Peninsula Planners: Good News for North Chapel, Land Use Changes Opposed, and Crosswalk at Voltaire and Froude?

by on August 26, 2020 · 9 comments

in Ocean Beach

By Geoff Page

The Peninsula Community Planning Board held its regular monthly meeting Thursday, August 20, on-line, which is how almost every organization is now meeting.  The format works well, the only drawback is the requirement to pre-register on-line. It is necessary to visit the PCPB website at where the on-line registration instructions are prominent.

The PCPB is not the only group that requires pre-registration, this function is being used to prevent unwanted hacking and interruptions of the meetings. There is a significant benefit to the on-line forum in that the meetings are fully recorded and posted on You Tube . Subcommittee meetings are also recorded and posted.

Planning Department Rep – where are you?

One of the first orders of business was supposed to be an appearance by Tony Kempton from the Planning Department.  Kempton has been the PCPB’s assigned contact for many years although he has not attended a meeting for several years, unlike his counterparts at other planning board meetings. Kempton was not in attendance at the start of the meeting but appeared later.  Kempton demonstrated, once again, his inability to answer any questions related to planning boards, bringing into question the need for his appearance.

Liberty Station North Chapel

One of the most interesting meeting subjects came up in non-agenda public comment.  A gentleman named Ron Slayen, an artist at Liberty Station, talked about positive developments with plans for the North Chapel.  The chapel has been in the public eye for several years as it was turned over to a company that is attempting to use it to create an event venue. This has dismayed people who use the chapel for services and community members who revere the chapel’s history.

Slayen related that the Historical Resources Board, or the HRB, shot down the developer’s plans for removing several parts of the chapel, point by point.  The board ruled against removing pews, the altar, kneeling rails, the organ keyboard, console, and bench and against removing a small interior wall.  The board went against approvals from Washington and Sacramento. Something that Slayen said is very unusual for the HRB.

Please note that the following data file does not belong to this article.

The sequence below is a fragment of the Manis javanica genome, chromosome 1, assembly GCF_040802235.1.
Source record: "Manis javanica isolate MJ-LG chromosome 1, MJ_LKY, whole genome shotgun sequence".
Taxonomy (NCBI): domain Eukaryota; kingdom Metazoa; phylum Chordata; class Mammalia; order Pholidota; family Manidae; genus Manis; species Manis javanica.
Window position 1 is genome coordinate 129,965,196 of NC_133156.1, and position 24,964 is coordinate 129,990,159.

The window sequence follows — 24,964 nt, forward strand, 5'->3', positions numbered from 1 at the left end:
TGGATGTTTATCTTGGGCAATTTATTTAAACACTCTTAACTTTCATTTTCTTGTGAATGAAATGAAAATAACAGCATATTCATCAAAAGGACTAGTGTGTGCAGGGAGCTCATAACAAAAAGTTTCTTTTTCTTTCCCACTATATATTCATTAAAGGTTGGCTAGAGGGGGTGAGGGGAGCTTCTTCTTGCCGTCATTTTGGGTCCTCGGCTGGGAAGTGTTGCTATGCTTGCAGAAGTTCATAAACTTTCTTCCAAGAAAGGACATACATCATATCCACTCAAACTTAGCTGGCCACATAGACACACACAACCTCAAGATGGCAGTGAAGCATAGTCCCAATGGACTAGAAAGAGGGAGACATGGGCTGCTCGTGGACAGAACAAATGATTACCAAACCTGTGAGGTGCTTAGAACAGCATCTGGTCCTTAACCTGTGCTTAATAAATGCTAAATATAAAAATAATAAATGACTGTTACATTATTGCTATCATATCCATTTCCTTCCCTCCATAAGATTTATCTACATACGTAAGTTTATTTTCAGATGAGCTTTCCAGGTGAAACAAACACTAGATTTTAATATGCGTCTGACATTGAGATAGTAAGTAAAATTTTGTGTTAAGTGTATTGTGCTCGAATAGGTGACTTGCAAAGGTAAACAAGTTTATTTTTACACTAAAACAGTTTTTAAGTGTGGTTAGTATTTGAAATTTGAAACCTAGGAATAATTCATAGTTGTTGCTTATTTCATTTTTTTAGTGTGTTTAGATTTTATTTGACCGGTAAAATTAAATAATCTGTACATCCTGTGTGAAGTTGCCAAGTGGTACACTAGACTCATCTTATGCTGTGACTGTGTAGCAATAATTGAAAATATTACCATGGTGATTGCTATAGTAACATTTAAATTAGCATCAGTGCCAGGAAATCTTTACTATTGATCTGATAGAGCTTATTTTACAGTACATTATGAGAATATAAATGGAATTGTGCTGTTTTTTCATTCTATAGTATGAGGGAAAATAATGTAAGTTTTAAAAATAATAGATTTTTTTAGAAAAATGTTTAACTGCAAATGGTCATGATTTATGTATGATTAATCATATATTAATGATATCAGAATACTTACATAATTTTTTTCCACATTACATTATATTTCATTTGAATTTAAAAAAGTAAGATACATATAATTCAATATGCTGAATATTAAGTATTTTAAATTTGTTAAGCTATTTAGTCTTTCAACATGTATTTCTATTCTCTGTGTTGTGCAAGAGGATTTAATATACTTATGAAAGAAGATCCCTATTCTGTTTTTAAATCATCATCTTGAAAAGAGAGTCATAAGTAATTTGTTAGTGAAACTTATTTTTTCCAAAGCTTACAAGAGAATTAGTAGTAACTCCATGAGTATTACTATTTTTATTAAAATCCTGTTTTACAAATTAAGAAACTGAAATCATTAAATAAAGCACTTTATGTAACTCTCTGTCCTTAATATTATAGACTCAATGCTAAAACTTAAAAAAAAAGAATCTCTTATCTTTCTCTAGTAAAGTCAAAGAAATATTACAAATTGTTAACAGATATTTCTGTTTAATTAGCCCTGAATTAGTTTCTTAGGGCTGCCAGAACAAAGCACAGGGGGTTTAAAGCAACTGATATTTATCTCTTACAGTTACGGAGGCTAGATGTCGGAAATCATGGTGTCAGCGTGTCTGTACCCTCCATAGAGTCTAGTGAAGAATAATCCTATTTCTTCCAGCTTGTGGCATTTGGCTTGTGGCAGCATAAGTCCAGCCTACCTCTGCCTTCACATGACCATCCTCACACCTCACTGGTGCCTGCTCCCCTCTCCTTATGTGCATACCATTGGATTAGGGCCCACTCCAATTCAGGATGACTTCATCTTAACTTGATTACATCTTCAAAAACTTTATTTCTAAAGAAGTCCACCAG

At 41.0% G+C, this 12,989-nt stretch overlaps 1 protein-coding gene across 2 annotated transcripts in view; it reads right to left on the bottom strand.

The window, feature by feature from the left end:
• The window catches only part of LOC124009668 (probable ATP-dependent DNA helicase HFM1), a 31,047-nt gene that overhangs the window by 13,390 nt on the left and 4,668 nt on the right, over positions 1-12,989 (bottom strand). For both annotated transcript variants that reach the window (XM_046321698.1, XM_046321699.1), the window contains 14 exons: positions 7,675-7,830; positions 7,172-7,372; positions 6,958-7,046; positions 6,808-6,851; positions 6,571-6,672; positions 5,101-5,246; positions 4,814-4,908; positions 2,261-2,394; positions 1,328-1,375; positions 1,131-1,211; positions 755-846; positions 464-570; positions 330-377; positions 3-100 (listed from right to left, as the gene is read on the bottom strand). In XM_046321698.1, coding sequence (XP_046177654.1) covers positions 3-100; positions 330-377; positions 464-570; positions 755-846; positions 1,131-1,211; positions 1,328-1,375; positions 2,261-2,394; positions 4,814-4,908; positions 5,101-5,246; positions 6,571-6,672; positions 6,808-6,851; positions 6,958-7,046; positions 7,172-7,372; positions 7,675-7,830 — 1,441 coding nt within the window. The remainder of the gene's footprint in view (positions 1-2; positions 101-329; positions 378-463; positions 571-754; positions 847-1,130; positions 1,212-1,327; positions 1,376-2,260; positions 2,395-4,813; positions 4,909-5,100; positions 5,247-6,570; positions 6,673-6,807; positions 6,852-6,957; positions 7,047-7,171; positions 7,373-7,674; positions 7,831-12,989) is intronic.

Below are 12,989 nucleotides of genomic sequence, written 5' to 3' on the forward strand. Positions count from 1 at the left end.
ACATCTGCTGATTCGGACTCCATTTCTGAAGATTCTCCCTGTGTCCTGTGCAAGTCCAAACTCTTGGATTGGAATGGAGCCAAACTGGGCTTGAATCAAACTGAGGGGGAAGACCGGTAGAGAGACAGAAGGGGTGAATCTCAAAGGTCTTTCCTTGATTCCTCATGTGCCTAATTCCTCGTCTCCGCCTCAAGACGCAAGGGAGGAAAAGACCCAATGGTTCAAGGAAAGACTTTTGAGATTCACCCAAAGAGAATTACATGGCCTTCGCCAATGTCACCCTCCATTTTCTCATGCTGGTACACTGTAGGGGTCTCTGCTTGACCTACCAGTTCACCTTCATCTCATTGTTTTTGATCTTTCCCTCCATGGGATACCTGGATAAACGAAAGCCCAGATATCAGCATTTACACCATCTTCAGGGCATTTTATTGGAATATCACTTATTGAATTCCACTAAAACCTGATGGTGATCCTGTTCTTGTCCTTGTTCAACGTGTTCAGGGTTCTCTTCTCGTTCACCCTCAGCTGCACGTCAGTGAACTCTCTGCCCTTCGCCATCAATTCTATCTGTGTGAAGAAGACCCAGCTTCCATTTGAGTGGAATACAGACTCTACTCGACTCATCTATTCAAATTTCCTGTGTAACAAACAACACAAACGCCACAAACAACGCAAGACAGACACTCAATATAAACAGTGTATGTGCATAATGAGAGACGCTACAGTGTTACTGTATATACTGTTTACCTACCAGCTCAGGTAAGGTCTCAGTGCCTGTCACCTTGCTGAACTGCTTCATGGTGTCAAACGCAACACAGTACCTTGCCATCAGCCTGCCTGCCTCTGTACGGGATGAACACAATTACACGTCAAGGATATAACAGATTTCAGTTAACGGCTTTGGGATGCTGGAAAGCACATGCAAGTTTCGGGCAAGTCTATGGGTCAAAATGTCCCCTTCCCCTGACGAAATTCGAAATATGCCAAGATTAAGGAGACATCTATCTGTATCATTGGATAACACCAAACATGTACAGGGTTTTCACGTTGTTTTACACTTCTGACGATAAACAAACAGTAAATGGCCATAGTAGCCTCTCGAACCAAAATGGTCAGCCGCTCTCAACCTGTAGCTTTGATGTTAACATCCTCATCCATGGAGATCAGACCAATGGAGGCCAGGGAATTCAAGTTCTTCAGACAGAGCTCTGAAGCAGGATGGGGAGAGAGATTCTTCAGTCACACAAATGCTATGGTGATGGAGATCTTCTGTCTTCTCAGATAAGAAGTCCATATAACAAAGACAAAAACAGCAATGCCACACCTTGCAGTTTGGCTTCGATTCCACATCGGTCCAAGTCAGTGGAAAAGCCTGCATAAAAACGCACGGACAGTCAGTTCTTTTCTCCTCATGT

The HRB decision requires the developers to go through a Process Four permit process that involves the Planning Department and City Council.  Obtaining approval in that process is lengthy and complicated and with the HRB against the current plans, the developers face an uphill battle.

Slayen was been a sort of point man for this issue for the last two or three years and, while this was a welcome victory for those who want the chapel protected, it came at a personal cost for Slayen.  He has a fine art shop in the Art District at Liberty Station where he is a marquetry artist.  Wikipedia describes marquetry as:

Marquetry (also spelled as marqueterie; from the French marqueter, to varigate) is the art and craft of applying pieces of veneer to a structure to form decorative patterns, designs or pictures. The technique may be applied to case furniture or even seat furniture, to decorative small objects with smooth, veneerable surfaces or to freestanding pictorial panels appreciated in their own right.

Slayen was recently informed that his lease will not be renewed after eight years in his current location. He is certain this is the result of his opposition to the chapel development and other battles with the Liberty Station operators during the COVID crisis.  (See this article in the Union Tribune for more on how the Liberty Station management is pushing artists out of the Arts District.

A big takeaway from Slayen’s news is the public will have plenty of opportunities to chime in on this project as it moves through Process Four, meaning the battle to preserve the chapel is long from over.  Another takeaway is that this is more in the sorry tale of how McMillin handled the Liberty Station giveaway.  The chapel was supposed to be preserved in the original agreement and McMillin loudly touted its Arts District for the culture it brought to Liberty Station, bragging that rings pretty hollow, and really always has.

Planning Department Non-Help

Tony Kempton of the City’s Planning Department finally appeared and was asked to explain the current state of planning boards around the city – what he had to say made no sense.  He was asked about how the Peninsula Community Planning Board (PCPB) could hold an election under the COVID restrictions. He mentioned that one board had done absentee ballots, which are currently specifically prohibited by the City’s guidelines.